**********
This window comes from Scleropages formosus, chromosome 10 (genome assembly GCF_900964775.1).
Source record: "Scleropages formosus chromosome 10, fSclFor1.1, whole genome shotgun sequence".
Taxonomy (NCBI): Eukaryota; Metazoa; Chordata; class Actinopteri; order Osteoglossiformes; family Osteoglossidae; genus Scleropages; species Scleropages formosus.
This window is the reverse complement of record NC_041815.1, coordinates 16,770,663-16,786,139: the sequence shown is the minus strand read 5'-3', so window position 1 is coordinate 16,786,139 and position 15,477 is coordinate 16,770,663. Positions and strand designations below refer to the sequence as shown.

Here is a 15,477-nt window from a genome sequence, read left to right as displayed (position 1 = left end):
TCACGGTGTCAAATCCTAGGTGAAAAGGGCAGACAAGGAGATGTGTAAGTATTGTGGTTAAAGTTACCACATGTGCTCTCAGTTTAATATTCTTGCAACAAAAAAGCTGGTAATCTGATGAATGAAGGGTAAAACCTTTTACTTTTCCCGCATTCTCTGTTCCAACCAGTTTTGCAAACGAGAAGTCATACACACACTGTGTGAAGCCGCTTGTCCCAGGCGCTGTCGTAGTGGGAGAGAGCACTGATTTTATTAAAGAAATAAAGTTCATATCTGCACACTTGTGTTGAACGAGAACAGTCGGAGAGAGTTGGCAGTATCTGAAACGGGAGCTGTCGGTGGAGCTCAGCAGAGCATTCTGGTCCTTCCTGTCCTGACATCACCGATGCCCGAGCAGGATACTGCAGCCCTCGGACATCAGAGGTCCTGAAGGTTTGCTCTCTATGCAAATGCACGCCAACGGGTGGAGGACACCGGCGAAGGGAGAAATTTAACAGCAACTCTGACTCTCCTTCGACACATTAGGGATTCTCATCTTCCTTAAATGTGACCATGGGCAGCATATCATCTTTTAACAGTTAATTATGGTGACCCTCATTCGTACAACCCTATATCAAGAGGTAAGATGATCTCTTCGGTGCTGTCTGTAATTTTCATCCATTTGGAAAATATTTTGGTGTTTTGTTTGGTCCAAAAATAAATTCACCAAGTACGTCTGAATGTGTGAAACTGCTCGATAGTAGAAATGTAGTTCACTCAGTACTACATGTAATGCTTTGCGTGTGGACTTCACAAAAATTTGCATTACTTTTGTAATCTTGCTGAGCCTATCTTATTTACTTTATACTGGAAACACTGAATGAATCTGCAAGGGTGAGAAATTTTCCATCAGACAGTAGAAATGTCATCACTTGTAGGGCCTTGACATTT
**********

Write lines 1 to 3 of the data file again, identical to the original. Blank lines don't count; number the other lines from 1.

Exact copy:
This window comes from Scleropages formosus, chromosome 10 (genome assembly GCF_900964775.1).
Source record: "Scleropages formosus chromosome 10, fSclFor1.1, whole genome shotgun sequence".
Taxonomy (NCBI): Eukaryota; Metazoa; Chordata; class Actinopteri; order Osteoglossiformes; family Osteoglossidae; genus Scleropages; species Scleropages formosus.